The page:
Strength Training Trumps Endurance Training in Burning Fat and Promoting Human Health

Former Olympic speed skater Eric Heiden recently published the article ““Faster, Stronger, Better” via Tribune Media Services that you should definitely read. The five-time gold medalist, who now makes his living as an orthopedic surgeon, highlighted strength training as the key to weight loss and fat metabolism, and he cited a 2008 study in the journal Cell Metabolism.

The entire study is also worth checking out, but let’s take a look at some of the key excerpts. First, here’s a quick summary from the introduction:

While current pharmaceutical interventions are moderately effective in treating the clinical symptoms of metabolic syndrome, at this point only rigorous diet and lifestyle modifications (such as endurance exercise) are thought to be capable of significantly preventing harmful increases in fat mass that will ultimately shorten life span. Now, a new report by Izumiya et al. (2008) elegantly demonstrates that fast type IIb muscle fiber hypertrophy in response to Akt1 signaling blocks metabolic dysregulation and weight gain due to a high-fat/high-sugar diet, indicating that increasing fast muscle size via strength training may also be an important intervention for at-risk populations.

Metabolic syndrome is a relatively recent term which is used to describe a set of risk factors that, when present, place an individual at higher risk of developing diabetes, stroke, or coronary artery disease. The symptoms and features of metabolic syndrome are:

– Fasting hyperglycemia (diabetes mellitus type 2 or impaired fasting glucose, impaired glucose tolerance, or insulin resistance)
– High blood pressure
– Central obesity (also known as visceral, male-pattern or apple-shaped adiposity), overweight with fat deposits mainly around the waist
– Decreased HDL cholesterol
– Elevated triglycerides

The National Institutes of Health (NIH) estimates that approximately 47 million adults in the United States – or roughly 25 percent – have metabolic syndrome, and the numbers unfortunately continue to grow. Clearly, this is a major public health issue which needs to be addressed by utilizing the most effective means. And unfortunately, the conventional wisdom of “diet modification + cardio/endurance training” is simply not the most effective way to combat metabolic syndrome.

Now before all you dietitians and aerobics instructors train your flame throwers in my direction, let me be clear one one thing – diet modification and physical activity are both essential to combating metabolic syndrome. It is impossible to achieve optimal human health on a high-fat/high-sugar diet which has unfortunately become the mainstay of most Americans. And, yes, most us are way too sedentary when it comes to our activity patterns.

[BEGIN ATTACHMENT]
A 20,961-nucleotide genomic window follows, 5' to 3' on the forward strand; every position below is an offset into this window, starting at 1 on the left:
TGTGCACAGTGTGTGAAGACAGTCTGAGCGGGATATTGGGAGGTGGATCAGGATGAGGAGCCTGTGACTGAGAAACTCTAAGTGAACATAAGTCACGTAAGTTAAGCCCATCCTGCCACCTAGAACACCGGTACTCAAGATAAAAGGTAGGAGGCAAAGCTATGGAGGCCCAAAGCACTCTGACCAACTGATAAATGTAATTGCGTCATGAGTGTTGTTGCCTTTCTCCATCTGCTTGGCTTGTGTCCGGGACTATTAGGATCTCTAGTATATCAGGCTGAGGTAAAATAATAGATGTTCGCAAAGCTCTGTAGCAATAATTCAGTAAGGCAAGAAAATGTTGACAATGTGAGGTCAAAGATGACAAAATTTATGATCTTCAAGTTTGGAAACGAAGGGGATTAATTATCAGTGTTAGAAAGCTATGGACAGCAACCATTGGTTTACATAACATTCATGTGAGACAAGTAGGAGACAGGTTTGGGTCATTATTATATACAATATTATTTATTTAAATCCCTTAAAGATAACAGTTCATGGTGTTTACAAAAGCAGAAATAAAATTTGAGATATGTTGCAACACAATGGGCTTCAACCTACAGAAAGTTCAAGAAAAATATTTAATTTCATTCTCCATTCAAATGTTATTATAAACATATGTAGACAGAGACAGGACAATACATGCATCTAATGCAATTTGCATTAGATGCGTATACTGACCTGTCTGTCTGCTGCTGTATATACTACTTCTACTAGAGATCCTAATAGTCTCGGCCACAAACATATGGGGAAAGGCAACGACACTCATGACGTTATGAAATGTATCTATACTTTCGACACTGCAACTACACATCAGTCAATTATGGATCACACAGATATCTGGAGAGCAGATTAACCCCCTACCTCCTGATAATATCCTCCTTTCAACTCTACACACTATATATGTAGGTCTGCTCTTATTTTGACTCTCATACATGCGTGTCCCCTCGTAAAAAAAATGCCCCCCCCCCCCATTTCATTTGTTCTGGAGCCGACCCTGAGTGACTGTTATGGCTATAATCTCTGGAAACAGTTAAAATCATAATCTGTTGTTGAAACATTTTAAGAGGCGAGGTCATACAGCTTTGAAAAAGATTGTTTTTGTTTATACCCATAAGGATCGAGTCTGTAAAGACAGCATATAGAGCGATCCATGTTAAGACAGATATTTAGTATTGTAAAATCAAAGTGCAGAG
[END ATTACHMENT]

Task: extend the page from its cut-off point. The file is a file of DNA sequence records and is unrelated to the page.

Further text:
But the human body also needs to be physically stressed in ways that trigger positive gene expression. And while cardio/endurance training in moderation is helpful, it simply cannot match strength training when it comes to promoting positive gene expression.

Going back to the study:

Activation of Akt1 triggered a striking reduction of body mass due to decreased visceral fat mass and white adipocyte atrophy. These effects of enhanced Akt1 signaling on diet-induced obesity were directly related to muscle hypertrophy—blocking hypertrophy with rapamycin completely abolished the effects of transgene induction on body and fat mass.

In other words, fast muscle fiber development through strength training (muscle hypertrophy) led to increased fat/weight loss even when the test subjects were subjected to a high-fat/high-sucrose diet.

The analysis concludes accordingly:

Endurance training promotes slow muscle fiber adaptation, while fast muscle fibers are more responsive to resistance training paradigms. In humans, such training has been linked to reduced adiposity and improved insulin sensitivity and is now a recommended mode of exercise for individuals with type 2 diabetes ([Albright et al., 2000] and Schmitz et al., 2007 K.H. Schmitz, P.J. Hannan, S.D. Stovitz, C.J. Bryan, M. Warren and M.D. Jensen, Am. J. Clin. Nutr. 86 (2007), pp. 566–572. View Record in Scopus | Cited By in Scopus (8)[Schmitz et al., 2007]).

Bottom line – increasing skeletal muscle mass through appropriate strength training seems to be the key to triggering weight loss and alleviating the metabolic syndrome – which in turn helps prevent or fight diabetes, heart disease, stroke, hypertension, and even certain types of cancer.

So ditch that 90-minute spin class and go hit the weights instead…

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